A new board has been appointed at the Kuru Kuru Cooperative College and will soon take on the task of restructuring the programmes of the institution to be more relevant to national developmental needs.
The school is located at D’Urban Backlands, Georgetown and is registered under the National Accreditation Council. Its account was recently audited by Education Ministry officials
The board is chaired by University of Guyana (UG) Bursar, John Seeram, who is also the chairman of the newly constituted board of the Carnegie School of Home Economics. Other members include Chief Co-op Development Officer, Kareem Abdul-Jabar; Deputy Chief Education Officer (Technical), Suresh Baijnauth; National Centre for Educational Resource Development (NCERD) Curriculum Unit Head, Sandra Persaud; Woman Affairs Director, Hymawattie Lagan; Adult Education Association Director, Patricia David; and National Parent Teacher Association Coordinator, Carol Benn.
According to a release from the Ministry of Education, the recently appointed board among other things will also pay strong attention to matters of staffing and maintenance of the college.
Education Minister Shaik Baksh, who installed the board, charged its members to work hard to realise the new vision of the college, and to revive co-operative education which has been de-emphasised over the years. He urged the members to consult with the Private Sector Commission to ascertain the areas where skilled personnel are needed and to design new programmes or revise existing ones to meet those needs.
The programmes offered by the school, he said, must be of a quality standard to gain recognition from employers, particularly in the private sector.
Baksh said too that the programmes must be looked at in a broad context, pointing out that they must be of a standard that will allow students to further their education at institutions of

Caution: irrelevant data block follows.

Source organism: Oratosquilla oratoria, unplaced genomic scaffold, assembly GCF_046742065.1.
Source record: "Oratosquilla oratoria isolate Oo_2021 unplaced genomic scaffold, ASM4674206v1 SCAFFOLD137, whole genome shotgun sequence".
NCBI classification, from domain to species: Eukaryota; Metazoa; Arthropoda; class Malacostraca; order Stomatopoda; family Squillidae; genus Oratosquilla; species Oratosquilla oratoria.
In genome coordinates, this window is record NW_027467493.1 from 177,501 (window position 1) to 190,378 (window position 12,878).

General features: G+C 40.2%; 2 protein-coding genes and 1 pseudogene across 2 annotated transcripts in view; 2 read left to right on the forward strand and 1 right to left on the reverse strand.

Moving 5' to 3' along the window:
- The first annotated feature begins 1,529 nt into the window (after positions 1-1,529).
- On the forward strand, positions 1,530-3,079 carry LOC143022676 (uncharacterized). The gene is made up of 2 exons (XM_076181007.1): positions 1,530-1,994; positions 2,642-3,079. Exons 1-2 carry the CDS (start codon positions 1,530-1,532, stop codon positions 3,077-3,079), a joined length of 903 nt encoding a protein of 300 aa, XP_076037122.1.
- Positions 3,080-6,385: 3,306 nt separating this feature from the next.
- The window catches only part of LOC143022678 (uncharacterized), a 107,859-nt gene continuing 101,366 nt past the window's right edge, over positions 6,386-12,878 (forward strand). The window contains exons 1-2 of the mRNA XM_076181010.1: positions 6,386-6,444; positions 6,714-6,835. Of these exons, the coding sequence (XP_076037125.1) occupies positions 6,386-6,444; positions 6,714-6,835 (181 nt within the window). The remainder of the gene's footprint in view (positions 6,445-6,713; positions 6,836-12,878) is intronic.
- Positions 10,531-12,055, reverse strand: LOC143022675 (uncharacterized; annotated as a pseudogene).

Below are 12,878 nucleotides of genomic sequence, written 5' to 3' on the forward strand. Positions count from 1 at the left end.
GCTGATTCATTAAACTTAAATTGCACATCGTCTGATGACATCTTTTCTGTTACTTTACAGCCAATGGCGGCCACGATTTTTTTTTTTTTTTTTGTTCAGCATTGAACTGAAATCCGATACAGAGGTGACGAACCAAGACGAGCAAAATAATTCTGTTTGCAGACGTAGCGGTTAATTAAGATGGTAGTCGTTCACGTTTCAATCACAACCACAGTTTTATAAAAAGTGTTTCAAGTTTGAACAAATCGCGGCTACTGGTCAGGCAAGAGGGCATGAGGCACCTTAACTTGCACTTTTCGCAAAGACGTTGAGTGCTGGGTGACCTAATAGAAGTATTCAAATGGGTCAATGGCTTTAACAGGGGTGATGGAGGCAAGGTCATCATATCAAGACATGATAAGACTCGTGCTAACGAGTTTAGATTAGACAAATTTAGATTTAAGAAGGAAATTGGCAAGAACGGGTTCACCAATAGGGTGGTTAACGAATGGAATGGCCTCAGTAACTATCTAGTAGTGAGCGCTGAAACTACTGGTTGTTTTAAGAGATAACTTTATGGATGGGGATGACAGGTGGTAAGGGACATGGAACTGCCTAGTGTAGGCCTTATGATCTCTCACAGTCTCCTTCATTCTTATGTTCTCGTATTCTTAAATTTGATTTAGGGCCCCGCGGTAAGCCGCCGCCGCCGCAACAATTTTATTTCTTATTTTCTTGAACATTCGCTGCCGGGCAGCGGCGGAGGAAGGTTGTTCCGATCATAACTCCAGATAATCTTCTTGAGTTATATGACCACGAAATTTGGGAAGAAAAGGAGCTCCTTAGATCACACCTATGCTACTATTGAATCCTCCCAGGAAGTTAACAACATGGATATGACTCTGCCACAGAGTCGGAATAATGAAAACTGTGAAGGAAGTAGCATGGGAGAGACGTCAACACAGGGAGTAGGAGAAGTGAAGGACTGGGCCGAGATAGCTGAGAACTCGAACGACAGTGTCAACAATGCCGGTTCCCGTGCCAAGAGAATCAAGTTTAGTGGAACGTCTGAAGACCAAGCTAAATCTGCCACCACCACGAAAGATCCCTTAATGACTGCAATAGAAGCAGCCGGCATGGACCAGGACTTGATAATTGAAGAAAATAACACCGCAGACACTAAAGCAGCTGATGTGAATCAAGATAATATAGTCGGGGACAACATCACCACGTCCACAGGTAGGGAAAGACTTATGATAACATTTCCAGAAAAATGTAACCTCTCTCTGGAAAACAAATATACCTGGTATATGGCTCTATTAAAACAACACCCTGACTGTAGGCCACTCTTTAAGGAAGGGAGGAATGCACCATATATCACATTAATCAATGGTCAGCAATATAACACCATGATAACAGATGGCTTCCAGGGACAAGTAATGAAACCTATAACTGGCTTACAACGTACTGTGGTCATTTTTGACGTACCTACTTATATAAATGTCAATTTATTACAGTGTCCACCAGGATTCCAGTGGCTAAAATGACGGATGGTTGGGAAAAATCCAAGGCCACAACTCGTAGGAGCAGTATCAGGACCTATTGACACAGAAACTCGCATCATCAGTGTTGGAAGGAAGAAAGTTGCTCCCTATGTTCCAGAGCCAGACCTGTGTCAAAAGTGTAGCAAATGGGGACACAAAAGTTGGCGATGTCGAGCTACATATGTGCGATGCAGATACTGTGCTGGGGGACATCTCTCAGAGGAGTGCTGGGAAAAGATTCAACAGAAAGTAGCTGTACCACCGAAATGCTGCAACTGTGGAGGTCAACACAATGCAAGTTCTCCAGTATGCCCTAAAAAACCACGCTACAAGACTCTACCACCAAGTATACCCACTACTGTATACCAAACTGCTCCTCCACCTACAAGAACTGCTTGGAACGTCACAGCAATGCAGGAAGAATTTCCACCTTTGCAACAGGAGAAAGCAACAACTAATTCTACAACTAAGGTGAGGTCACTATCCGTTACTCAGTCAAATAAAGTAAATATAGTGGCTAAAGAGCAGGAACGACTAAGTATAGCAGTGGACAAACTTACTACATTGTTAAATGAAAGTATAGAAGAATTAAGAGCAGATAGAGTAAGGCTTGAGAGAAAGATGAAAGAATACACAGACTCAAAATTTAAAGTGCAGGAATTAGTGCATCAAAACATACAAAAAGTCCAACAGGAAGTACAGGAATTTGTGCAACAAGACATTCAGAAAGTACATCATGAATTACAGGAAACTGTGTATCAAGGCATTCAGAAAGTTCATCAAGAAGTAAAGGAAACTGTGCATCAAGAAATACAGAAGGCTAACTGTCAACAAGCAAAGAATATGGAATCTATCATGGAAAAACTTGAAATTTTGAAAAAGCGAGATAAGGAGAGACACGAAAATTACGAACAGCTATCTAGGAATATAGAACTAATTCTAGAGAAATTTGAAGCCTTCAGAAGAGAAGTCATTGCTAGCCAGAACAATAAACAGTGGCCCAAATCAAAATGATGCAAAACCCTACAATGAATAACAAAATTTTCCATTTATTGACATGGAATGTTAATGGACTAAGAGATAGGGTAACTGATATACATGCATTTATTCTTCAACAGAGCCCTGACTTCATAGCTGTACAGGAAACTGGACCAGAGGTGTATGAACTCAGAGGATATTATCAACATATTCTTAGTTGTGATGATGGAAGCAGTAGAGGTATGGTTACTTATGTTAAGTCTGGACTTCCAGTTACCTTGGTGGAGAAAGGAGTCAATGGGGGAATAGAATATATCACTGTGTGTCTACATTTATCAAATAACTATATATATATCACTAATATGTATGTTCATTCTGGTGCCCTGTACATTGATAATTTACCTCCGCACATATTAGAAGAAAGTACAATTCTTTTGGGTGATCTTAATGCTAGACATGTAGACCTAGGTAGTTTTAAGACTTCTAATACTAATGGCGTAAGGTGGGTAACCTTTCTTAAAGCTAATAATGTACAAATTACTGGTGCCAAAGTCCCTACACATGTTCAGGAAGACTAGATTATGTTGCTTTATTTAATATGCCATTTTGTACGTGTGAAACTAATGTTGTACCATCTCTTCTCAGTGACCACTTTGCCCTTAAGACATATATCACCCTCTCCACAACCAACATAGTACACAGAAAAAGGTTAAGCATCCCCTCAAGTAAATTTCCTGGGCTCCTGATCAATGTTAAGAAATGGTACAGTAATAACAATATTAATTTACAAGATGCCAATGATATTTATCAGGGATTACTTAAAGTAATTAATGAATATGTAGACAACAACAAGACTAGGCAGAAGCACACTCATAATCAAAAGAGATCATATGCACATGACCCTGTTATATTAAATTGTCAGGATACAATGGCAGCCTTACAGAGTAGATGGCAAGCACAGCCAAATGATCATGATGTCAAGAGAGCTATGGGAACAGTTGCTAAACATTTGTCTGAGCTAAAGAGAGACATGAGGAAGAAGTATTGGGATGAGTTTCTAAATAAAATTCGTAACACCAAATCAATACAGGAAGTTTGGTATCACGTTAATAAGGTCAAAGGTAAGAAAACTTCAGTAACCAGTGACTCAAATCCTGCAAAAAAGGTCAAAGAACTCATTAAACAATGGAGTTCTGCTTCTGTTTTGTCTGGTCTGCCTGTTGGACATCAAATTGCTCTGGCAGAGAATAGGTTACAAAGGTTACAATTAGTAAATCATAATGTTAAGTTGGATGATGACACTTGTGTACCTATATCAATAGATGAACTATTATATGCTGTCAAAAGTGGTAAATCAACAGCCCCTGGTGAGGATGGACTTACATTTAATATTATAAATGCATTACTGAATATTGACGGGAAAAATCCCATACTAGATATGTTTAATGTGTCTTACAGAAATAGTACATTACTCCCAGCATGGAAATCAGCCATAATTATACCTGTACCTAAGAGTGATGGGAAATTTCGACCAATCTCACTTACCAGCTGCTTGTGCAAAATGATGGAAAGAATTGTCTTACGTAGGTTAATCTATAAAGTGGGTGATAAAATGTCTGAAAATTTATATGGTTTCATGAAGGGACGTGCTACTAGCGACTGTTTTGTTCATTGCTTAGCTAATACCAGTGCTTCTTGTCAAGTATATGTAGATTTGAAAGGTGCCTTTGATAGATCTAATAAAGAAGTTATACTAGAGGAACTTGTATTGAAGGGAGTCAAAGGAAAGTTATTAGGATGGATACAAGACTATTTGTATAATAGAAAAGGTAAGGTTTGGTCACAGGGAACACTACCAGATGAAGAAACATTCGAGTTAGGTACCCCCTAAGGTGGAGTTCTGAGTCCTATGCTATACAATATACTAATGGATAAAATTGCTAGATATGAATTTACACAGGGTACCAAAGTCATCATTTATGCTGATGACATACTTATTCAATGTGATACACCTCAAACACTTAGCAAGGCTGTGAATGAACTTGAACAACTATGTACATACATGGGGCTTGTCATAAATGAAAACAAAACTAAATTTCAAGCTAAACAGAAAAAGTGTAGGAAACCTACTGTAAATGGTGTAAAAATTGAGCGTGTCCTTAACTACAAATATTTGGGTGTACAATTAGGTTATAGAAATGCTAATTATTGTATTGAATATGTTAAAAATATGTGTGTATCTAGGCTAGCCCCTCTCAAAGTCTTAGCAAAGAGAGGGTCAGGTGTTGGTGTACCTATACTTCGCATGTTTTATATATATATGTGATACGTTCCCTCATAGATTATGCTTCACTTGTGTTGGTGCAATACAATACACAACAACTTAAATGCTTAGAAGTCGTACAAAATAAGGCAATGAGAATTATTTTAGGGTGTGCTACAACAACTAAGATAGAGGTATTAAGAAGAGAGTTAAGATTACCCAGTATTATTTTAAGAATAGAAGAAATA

On this point, the minister requested that the board implement the newly launched entrepreneurship education programme for technical students and focus on developing the school into a vibrant information technology centre.
He also suggested that the college forge a closer relation with the Carnegie School of Home Economics with the aim to offer basic programmes that will be outside the major focus of Carnegie, when it embarks on its new vision as a training and hospitality institute.
The school, he said, too, can explore offering remediation programmes in core subject areas for students who did not perform well at the Caribbean Secondary Education Certificate (CSEC) examinations.
The new board will submit a report to Minister Baksh, by September, on the way forward for the college.
The minister is expected to table the report to cabinet for approval and funding to actualise the new vision for the school.
The board is also hoping that the school will receive an increase in subvention from government to meet its day-to-day operations.
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